Honesty in Torture

Among the many topics that I regret having had insufficient time in my schedule to address appropriately is torture (and I’m not claiming this post to constitute all that I’d like to say about it). Frankly, I’ve been torn, and I view with suspicion anybody who believes that the debate, as it’s been cast, is an obvious call. Torture is wrong, clearly, but the very question at issue is what constitutes torture.
There are extremes about which we can agree. Scourging, torture; refusing to provide arugula (whatever that is), not torture. The line, though, is inherently subjective, and if we’re to discuss it, we’ve got to be honest about the specific act about which we’re talking.
For my part, superficial as it may seem, when I think of torture, I think of the scene in Lethal Weapon that begins at 13:20 of this video. The famous quotation sums up the dividing line: “Endo, here, has forgotten more about dispensing pain than you and I will ever know.” (I’ve always thought that to be a dumb way to phrase a threat, by the way. If the measure is what Endo has forgotten, then it’s quite possible that he’s forgotten enough to be just about harmless.) The idea is that mounting pain will bring the torture to an end, even if that end is a quick, painless death.
On the other side of the line, my subjective take is colored by having been a fraternity pledge. Sleep deprivation. Subjection to disagreeable, repeated, and very loud music. Being made to swallow live goldfish whole. Unless we’re to define torture to absurdity, these practices do not suffice. (Indeed, all but the last are as readily applicable to parenthood.)
If we attribute even a minimal sincerity to the sides on this issue, it’s clear that waterboarding resides somewhere very near the natural line of torture/non-torture for our society. In contrast to the electroshocks and salt rubbed in wounds in the Lethal Weapon scene, waterboarding as performed by American agents was not a means of inflicting pain, but of triggering a reflex. Implemented as approved, it leveraged discomfort and instinctive fear in a controlled environment.
The topic comes up, now, because the Left is delighted to have video of conservative shock jock Erich “Mancow” Mullen succumbing within seconds to waterboarding and declaring it to have been torture. If we’re to be specific, however, it’s debatable whether this was the version of waterboarding used during U.S. interrogations; the “interrogator” covered Mancow’s nose with a wet cloth and then proceeded to pour water into his open mouth. Large amounts of water, therefore, likely filled his nasal cavity, which resulted in the quick cave.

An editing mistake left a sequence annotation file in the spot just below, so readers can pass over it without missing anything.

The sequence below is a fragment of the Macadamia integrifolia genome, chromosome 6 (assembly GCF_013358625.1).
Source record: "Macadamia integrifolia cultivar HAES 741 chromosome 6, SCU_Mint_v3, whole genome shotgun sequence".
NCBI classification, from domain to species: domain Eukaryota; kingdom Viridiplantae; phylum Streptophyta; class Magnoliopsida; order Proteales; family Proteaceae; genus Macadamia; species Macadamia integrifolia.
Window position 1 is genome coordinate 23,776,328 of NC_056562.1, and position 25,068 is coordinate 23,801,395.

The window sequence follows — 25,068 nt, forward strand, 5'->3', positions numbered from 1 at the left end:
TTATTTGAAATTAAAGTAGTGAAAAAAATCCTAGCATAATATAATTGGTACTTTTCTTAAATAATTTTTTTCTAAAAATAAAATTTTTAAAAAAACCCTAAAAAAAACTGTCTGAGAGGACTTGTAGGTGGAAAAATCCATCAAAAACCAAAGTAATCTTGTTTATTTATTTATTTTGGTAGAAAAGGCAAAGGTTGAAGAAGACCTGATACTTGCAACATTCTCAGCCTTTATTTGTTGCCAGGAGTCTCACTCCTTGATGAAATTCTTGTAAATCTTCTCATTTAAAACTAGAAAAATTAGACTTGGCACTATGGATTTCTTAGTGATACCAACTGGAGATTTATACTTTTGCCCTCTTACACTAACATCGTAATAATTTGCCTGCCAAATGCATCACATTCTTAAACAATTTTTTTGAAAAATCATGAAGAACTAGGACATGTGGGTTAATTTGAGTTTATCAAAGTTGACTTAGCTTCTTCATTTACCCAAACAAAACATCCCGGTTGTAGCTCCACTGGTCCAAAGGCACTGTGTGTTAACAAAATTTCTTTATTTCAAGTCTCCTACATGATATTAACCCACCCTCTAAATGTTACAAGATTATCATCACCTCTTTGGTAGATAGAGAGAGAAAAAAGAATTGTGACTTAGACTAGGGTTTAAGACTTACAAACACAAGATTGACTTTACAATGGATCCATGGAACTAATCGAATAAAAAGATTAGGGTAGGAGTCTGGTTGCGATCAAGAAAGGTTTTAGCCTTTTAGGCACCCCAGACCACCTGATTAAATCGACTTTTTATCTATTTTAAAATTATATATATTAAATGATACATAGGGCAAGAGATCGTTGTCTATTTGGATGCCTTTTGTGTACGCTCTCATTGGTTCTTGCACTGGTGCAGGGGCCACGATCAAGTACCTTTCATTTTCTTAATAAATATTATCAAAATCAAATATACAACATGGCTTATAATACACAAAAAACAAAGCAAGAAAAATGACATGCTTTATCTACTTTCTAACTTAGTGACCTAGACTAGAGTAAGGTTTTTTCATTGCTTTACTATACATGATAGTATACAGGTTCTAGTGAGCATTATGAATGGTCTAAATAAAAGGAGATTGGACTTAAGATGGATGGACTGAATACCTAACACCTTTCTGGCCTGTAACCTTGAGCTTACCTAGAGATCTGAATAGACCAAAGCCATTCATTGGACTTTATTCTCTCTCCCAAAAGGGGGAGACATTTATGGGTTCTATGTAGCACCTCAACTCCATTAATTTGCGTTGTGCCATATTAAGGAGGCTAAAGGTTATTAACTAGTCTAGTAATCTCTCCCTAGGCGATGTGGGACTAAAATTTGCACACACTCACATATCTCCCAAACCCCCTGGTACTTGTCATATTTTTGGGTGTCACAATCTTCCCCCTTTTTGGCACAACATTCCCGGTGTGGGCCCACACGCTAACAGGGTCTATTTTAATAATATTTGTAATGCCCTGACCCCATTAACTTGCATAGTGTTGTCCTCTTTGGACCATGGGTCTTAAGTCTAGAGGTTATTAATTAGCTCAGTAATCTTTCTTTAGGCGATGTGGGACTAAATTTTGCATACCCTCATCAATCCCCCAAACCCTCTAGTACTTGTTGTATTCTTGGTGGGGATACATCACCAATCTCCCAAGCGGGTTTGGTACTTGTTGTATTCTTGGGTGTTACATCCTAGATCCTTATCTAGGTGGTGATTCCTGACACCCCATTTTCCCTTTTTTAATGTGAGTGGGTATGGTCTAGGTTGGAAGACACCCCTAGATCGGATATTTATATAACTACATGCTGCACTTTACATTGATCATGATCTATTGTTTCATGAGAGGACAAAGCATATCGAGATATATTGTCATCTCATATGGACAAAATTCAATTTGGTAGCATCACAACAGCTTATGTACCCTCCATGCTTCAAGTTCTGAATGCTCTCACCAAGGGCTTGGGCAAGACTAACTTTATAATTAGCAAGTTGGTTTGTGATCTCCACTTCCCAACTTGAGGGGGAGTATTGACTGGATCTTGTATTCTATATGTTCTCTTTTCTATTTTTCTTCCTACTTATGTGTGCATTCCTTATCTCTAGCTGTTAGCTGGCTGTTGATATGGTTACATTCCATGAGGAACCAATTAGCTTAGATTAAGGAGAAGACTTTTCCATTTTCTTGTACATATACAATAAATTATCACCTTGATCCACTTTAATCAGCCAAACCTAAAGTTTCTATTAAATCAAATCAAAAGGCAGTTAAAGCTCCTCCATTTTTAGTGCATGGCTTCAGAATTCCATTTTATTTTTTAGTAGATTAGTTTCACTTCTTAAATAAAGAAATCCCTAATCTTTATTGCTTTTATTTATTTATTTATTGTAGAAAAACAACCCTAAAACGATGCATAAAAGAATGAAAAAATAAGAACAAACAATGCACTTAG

This video better captures the procedure, as I understand it. Do your best to put aside circumstances; Mancow was in a brightly lit office building surrounded by friends during his popular radio show, while Kaj Larsen subjected himself to the broader experience of hostile interrogation, including the jumpsuit, the dark basement, the masked perpetrators, and the isolation from other people.
Mr. Larsen’s experience does look, as he says with a laugh toward the end of the video, as if it “sucked.” The wet cloth covered his nose and mouth, for a slower build-up of moisture. A second “interrogator” put pressure on his abdomen, and the scene was performed with a much more hostile, desperate tenor, with banging canteens and such. It’s certainly not a pleasant experience, but it probably wasn’t only his comparative softness that led Mancow to surrender more quickly. In Larsen’s video, one gains better context for the actuality of being waterboarded 183 times, if (as I understand to have been the case) each application of the towel, even if only for a second, counts as one.
So, is this torture? Is it a sin that cries out to God? I can’t say that I think it is. It’s immoral, surely, at least inasmuch as it objectifies the subject. I would not perform it, and I would not ask that somebody else do it on my behalf. But does this specific procedure surpass the line across which we must forbid it even among those who believe it to be necessary? Those who have the burden of security for millions of their countrymen? I’m not so sure. Does it so clearly cross that line as to justify retroactive prosecution of those who approved it? No.
Let’s be honest, too, about the impetus for the continuing outrage, even as the technique — this worst of the batch — has ceased to be used. It’s a political cudgel and opportunity to express an unhealthy hostility toward a hated President and loathed cultural class. Consider this comment on RI Future from Matt D, in response to a conservative commenter’s offer to be waterboarded:

Hopefully it’s either Carcieri, Watson or Trillo all right wing whackjobs. Even DePetro or Yorke would do also, maybe we’ll get lucky and whoever it is will drown and we’ll have one less of these idiots. Sign me up for front row……

There’s a contingent, in this country, for whom it is a far greater affront to hold conflicting political beliefs (well within the republican democratic mold) than to threaten and pursue genocide against their fellow Americans.

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joe bernstein
joe bernstein
12 years ago

The idea of shock jocks or other attention-getters “trying out” waterboarding to see if they can take it is pointless and infantile.
We use all kinds of fragmentation weapons and “canister” bombs in warfare.Should someone volunteer to satnd near an exploding grenade to see if they can “take it”?